In one sense, this shouldn’t surprise us. The party rarely does well in European elections: in 2009, we polled just 14%; a year later, at the general election, we hit 23%. Past performance is no guarantee of future failure. However, it’s entirely understandable why party members are questioning the leadership in these circumstances: Nick Clegg put himself front and centre and will know better than anyone he will be held accountable. I wrote last month that this was the scenario – mixed local election results, a dire Euro performance – in which he himself might decide the party would do better with another leader. However, he shows no signs of being a quitter. And I’ve yet to hear a convincing argument from those calling for Nick Clegg to go that doesn’t fall apart after the statement, “Clegg should go”. My guess is the party will end up sticking by the devil it knows.

* Stephen was Editor (and Co-Editor) of Liberal Democrat Voice from 2007 to 2015, and writes at The Collected Stephen Tall.

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62 Comments

  • Radical Liberal 26th May '14 - 12:02pm

    It does not matter what Clegg says as people do not trust him, he is toxic. We need to get rid of him now. The tories got rid of Thatcher and replaced her with Major and went on to win in 1992. We have to do it now and will then have a year for the new leader to communicate with the voters. People who are still sticking to Clegg don’t seem to realise just how HATED he is by the voters. Given that the leader will dominate the campaign – thanks to the leaders debates – we need someone who people will at least listen to.
    Sign up to http://www.libdems4change.org

  • The sight of LDs coming LAST on the leaderboard in region after region after region after region last night and this morning didn’t give you any clues?

  • ” However, he shows no signs of being a quitter. ”

    It’s a question of being honourable and taking responsibility, nothing to do with being a quitter. Whether or not you think Nick is the problem, the buck stops with him.

    If he doesn’t do the honourable thing, the only conclusion we can come to is that he is clinging on to power, ministerial benefits and the DPM salary.

  • Charles Rothwell 26th May '14 - 12:21pm

    I think there must be some spin from LD Towers going on as the Party spokespeople in front of the cameras I have seen this morning (e.g Ming Campbell) keep talking about the Open Letter having been signed by “only 200 or so people”. I have just checked and it is currently up to “840” (i.e. four times that level). As I have stated elsewhere, I shall not be signing myself but if, even in this dire situation, certain people cannot realise that the “air-brushed, on message, everything dandy” kind of communication employed far too often in the past has been precisely one of the primary causes for this debacle, then there is a very long way still to go indeed!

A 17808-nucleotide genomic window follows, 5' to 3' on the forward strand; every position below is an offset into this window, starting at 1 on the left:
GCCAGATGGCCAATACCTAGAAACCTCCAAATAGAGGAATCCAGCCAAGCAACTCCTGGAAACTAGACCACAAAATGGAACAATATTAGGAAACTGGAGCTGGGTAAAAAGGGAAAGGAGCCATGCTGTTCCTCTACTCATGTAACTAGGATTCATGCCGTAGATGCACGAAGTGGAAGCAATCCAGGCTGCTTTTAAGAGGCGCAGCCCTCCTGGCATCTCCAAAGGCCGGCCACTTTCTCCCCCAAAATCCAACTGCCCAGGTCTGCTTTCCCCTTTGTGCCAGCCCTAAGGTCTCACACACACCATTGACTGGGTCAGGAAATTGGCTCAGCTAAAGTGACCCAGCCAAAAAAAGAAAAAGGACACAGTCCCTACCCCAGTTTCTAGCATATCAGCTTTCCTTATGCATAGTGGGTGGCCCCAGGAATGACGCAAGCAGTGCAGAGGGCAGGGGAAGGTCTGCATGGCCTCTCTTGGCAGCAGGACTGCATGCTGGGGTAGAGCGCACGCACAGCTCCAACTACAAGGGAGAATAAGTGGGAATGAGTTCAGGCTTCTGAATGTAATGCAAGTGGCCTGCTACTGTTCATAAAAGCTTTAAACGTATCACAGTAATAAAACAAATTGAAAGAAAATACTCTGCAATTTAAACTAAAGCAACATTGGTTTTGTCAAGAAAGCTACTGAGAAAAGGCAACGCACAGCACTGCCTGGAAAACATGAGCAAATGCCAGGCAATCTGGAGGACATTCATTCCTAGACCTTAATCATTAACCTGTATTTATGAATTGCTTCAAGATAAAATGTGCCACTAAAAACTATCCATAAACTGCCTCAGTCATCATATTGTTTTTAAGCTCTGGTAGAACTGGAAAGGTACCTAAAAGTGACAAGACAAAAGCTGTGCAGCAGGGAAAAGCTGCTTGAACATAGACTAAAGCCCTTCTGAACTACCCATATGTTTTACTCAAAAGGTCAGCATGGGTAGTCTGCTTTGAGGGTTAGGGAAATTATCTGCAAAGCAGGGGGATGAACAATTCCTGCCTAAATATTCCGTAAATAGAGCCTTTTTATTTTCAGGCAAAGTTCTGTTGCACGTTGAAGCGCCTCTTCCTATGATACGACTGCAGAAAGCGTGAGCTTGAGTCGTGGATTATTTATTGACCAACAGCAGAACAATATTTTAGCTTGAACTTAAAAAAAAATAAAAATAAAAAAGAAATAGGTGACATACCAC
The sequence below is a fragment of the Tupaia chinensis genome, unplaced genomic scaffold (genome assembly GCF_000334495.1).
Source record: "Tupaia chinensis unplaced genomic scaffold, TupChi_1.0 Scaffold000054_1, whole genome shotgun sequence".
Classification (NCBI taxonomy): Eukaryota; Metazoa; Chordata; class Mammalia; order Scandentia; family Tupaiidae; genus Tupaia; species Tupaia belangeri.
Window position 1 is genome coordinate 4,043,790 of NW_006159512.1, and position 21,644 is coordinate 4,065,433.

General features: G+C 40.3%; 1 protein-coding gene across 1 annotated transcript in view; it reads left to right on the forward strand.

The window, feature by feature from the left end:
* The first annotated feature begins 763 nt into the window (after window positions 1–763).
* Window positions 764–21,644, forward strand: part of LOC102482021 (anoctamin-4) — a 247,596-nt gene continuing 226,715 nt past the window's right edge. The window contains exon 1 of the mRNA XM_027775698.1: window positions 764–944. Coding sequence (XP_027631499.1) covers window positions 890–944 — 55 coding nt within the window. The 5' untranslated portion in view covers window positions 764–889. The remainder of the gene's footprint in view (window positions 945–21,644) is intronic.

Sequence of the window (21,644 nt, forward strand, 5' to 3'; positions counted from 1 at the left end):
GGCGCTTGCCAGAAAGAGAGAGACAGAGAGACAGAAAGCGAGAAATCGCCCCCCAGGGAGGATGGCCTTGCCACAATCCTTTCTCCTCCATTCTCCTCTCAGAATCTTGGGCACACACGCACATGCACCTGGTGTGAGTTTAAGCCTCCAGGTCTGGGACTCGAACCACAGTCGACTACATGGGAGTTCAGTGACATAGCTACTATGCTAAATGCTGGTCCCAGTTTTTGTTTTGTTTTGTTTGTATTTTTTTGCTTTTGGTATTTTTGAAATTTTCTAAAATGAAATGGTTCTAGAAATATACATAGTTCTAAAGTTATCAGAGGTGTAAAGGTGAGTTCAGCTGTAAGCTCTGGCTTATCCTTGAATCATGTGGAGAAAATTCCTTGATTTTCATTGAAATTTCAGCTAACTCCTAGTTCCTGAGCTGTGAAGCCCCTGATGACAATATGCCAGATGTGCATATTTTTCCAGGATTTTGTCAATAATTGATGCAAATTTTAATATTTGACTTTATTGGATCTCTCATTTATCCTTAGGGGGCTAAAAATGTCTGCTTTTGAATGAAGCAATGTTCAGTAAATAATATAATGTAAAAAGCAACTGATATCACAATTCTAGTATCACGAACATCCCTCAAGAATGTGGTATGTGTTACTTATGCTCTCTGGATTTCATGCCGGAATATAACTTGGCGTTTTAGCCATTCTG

• Stephen Tall
    “I wrote last month that this was the scenario – mixed local election results, a dire Euro performance – in which he himself might decide the party would do better with another leader. ”
    You must be in denial if you call the local election results mixed. They are near dire as well.

  • Psychologically, humans have two prime responses to the experience of catastrophe. Some people are galvanised into taking drastic, radical actions that may help their community, even at personal risk. Other people are thrown into shock, unable to move or to say anything other than repeated, meaningless phrases; some of these may even enter into a fugue from reality, denying the evidence of their own eyes and ears.

    It is now to be seen which of these reactions predominates among the Liberal Democrats.

  • Radical Liberal 26th May '14 - 12:28pm

    Sean – you are right. A great deal of denial is here. It’s not just wrong but quite sad. Also where’s Clegg? Making phone calls? Can’t he get support?

  • @Charles

    I think you might be looking at the number of Facebook likes. The number of signature s is lower down the page.

  • And where are the MPs coming out in support? I’ve seen something about Lynne but has anyone seen Vince, David et al today?

  • Agree that the leadership debate falls apart swiftly after defenestration – but I still think it needs to happen.